Monday, August 28, 2017

Recent Reads | August


In contrast to the month of July, I found myself with plenty of time and enthusiasm to dive into a number of books this month. It's so much easier to finish books when you're actually interested in what they have to say, and after the string of dry reads in July I was more than ready for the interesting picks of August.

Tornado Weather by Deborah Elaine Kennedy*
Tornado Weather, Deborah Kennedy's captivating debut, is one of the best books I've read in months. The story circles around the disappearance of five-year-old Daisy Gonzalez, but each chapter is written from a different person's perspective so the book is more character driven than plot driven. The characters' storylines weave in and out of each other's and it isn't until the end that the truth is revealed. The ending was unexpected but I found it touching and it tied the characters' stories together well. Tornado Weather is one of the best debuts I've ever read, and is high on my list of favorite 2017 books.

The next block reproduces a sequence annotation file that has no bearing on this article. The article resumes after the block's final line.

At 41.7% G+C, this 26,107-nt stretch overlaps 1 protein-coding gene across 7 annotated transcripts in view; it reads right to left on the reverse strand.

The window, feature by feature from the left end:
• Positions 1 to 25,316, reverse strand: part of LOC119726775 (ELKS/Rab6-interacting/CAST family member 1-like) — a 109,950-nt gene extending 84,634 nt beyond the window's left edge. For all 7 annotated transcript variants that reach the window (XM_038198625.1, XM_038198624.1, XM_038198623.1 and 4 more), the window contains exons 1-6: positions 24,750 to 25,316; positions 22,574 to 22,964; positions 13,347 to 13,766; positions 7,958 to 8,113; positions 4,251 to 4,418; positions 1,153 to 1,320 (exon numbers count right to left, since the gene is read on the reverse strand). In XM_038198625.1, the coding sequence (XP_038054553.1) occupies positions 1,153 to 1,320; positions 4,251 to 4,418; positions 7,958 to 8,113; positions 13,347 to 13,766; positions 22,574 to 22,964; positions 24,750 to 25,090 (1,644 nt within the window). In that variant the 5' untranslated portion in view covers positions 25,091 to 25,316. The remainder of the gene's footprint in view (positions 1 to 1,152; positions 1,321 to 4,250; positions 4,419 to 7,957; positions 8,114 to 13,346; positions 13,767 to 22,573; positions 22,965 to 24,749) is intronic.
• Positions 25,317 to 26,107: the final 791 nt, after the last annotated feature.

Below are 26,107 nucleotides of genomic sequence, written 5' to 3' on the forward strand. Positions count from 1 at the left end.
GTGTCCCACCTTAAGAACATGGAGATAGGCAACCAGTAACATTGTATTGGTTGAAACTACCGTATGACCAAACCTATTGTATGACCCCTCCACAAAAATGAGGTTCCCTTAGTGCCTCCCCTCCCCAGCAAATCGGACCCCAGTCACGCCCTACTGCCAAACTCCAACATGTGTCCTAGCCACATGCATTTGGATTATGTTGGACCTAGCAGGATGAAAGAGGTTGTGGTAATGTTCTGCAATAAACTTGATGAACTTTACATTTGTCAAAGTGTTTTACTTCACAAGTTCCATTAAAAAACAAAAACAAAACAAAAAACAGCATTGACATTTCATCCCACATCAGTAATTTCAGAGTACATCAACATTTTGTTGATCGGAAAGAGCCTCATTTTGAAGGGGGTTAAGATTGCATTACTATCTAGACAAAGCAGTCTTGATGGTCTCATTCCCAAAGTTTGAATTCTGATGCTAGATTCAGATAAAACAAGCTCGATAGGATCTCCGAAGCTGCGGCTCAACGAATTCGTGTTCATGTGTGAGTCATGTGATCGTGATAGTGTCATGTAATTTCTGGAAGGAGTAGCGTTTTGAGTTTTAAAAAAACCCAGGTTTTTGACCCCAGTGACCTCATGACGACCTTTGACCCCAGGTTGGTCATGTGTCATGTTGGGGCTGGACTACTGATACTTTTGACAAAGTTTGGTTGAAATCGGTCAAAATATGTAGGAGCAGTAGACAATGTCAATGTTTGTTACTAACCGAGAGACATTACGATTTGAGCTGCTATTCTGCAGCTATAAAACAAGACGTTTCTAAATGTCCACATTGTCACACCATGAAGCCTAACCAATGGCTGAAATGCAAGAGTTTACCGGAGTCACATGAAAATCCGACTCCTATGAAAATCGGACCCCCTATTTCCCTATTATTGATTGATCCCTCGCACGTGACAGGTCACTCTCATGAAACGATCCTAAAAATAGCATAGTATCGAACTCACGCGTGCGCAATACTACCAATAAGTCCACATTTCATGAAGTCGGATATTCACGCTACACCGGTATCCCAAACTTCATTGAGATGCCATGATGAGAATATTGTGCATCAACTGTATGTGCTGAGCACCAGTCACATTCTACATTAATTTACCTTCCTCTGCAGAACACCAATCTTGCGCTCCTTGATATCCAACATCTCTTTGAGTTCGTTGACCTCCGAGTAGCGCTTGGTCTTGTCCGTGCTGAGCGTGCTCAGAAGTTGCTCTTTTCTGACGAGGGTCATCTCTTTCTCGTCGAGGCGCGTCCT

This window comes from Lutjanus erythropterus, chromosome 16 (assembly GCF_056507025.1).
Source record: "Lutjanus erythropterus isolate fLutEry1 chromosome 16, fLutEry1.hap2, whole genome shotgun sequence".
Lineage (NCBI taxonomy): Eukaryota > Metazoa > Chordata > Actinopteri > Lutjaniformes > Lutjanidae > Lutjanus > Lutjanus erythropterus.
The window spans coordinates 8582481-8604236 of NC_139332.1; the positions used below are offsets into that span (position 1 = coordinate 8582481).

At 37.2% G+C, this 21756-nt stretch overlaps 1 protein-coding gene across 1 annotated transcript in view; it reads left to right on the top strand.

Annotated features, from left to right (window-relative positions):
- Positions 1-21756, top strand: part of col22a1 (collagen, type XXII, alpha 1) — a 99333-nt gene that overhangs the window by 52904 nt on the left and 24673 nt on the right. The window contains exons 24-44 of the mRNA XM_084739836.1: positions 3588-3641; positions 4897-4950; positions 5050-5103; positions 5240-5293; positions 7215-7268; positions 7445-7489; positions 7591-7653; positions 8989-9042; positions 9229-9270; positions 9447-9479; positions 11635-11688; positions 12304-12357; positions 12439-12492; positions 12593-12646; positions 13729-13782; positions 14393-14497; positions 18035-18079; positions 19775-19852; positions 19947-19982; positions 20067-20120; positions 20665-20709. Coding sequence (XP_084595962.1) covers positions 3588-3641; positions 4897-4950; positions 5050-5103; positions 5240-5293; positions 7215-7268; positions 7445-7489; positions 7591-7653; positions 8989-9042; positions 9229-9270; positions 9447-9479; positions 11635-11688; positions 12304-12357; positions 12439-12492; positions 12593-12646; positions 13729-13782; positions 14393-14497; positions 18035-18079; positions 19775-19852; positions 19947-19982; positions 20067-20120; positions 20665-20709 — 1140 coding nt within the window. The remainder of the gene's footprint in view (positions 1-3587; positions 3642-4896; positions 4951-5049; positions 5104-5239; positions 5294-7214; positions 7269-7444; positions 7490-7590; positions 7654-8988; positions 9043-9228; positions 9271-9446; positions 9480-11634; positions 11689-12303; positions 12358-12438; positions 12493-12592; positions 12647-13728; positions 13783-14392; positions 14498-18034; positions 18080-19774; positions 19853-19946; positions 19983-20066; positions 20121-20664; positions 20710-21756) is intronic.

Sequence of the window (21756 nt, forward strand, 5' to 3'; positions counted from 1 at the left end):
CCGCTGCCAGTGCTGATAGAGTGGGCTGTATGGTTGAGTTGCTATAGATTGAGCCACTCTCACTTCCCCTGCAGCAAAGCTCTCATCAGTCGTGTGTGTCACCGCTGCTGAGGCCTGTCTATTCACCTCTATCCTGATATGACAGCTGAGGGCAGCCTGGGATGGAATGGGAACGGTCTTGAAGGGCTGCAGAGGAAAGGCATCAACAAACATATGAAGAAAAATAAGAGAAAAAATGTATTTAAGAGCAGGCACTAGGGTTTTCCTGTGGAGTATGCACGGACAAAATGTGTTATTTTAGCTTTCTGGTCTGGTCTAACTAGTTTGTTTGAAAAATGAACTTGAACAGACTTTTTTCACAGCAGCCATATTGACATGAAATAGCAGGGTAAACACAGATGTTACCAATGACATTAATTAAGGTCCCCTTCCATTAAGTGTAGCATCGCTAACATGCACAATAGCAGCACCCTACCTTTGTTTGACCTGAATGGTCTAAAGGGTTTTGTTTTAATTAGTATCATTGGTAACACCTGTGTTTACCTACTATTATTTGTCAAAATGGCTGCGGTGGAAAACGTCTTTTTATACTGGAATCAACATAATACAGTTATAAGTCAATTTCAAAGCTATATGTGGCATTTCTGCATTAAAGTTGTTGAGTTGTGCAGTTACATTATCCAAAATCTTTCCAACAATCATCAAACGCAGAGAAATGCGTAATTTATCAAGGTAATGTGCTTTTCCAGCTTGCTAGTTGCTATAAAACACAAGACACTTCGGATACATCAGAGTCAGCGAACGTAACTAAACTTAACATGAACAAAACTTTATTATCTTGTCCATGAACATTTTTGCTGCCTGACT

Bathing Strictly Prohibited is a collection of observational poetry, full of beautiful language and unexpected but fitting comparisons. The words describe normal life, but the language employed makes each line feel extraordinary. It's a short collection, and as I'm not the biggest fan of poetry I was quite okay with that, but even in its shortness it manages to be a burst of inspiration.

The Ten Year Nap by Meg Wolitzer